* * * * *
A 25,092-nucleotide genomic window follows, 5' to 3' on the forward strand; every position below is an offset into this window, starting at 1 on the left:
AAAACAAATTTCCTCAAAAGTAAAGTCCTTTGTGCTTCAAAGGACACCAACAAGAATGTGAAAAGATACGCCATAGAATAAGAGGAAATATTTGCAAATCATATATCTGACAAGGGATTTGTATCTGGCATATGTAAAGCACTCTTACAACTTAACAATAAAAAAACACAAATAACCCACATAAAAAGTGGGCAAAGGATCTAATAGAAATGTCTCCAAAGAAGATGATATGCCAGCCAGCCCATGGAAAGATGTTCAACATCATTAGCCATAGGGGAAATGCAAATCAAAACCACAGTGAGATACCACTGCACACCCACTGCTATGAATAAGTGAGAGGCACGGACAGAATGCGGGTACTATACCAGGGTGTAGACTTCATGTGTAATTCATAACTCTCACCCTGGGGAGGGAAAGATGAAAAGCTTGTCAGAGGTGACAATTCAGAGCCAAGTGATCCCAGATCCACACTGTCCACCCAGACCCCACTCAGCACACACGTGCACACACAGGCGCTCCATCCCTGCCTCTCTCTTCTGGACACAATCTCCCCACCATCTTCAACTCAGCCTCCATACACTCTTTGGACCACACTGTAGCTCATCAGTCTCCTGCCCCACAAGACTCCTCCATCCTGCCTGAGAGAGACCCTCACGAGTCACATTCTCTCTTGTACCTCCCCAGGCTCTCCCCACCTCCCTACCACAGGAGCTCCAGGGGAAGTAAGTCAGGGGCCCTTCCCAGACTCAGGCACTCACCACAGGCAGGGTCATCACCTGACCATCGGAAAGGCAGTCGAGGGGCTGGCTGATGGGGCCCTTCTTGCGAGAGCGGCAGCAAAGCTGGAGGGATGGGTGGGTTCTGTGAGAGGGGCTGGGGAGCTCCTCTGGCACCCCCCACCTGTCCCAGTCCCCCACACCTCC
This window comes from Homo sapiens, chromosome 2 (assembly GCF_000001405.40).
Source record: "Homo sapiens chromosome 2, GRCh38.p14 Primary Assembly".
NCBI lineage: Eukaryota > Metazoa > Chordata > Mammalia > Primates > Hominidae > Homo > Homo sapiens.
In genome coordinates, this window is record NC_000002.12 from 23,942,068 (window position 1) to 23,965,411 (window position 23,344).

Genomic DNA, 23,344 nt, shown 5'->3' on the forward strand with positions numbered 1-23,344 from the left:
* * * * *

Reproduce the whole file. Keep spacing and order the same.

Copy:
A 25,092-nucleotide genomic window follows, 5' to 3' on the forward strand; every position below is an offset into this window, starting at 1 on the left:
AAAACAAATTTCCTCAAAAGTAAAGTCCTTTGTGCTTCAAAGGACACCAACAAGAATGTGAAAAGATACGCCATAGAATAAGAGGAAATATTTGCAAATCATATATCTGACAAGGGATTTGTATCTGGCATATGTAAAGCACTCTTACAACTTAACAATAAAAAAACACAAATAACCCACATAAAAAGTGGGCAAAGGATCTAATAGAAATGTCTCCAAAGAAGATGATATGCCAGCCAGCCCATGGAAAGATGTTCAACATCATTAGCCATAGGGGAAATGCAAATCAAAACCACAGTGAGATACCACTGCACACCCACTGCTATGAATAAGTGAGAGGCACGGACAGAATGCGGGTACTATACCAGGGTGTAGACTTCATGTGTAATTCATAACTCTCACCCTGGGGAGGGAAAGATGAAAAGCTTGTCAGAGGTGACAATTCAGAGCCAAGTGATCCCAGATCCACACTGTCCACCCAGACCCCACTCAGCACACACGTGCACACACAGGCGCTCCATCCCTGCCTCTCTCTTCTGGACACAATCTCCCCACCATCTTCAACTCAGCCTCCATACACTCTTTGGACCACACTGTAGCTCATCAGTCTCCTGCCCCACAAGACTCCTCCATCCTGCCTGAGAGAGACCCTCACGAGTCACATTCTCTCTTGTACCTCCCCAGGCTCTCCCCACCTCCCTACCACAGGAGCTCCAGGGGAAGTAAGTCAGGGGCCCTTCCCAGACTCAGGCACTCACCACAGGCAGGGTCATCACCTGACCATCGGAAAGGCAGTCGAGGGGCTGGCTGATGGGGCCCTTCTTGCGAGAGCGGCAGCAAAGCTGGAGGGATGGGTGGGTTCTGTGAGAGGGGCTGGGGAGCTCCTCTGGCACCCCCCACCTGTCCCAGTCCCCCACACCTCC
This window comes from Homo sapiens, chromosome 2 (assembly GCF_000001405.40).
Source record: "Homo sapiens chromosome 2, GRCh38.p14 Primary Assembly".
NCBI lineage: Eukaryota > Metazoa > Chordata > Mammalia > Primates > Hominidae > Homo > Homo sapiens.
In genome coordinates, this window is record NC_000002.12 from 23,942,068 (window position 1) to 23,965,411 (window position 23,344).

Genomic DNA, 23,344 nt, shown 5'->3' on the forward strand with positions numbered 1-23,344 from the left: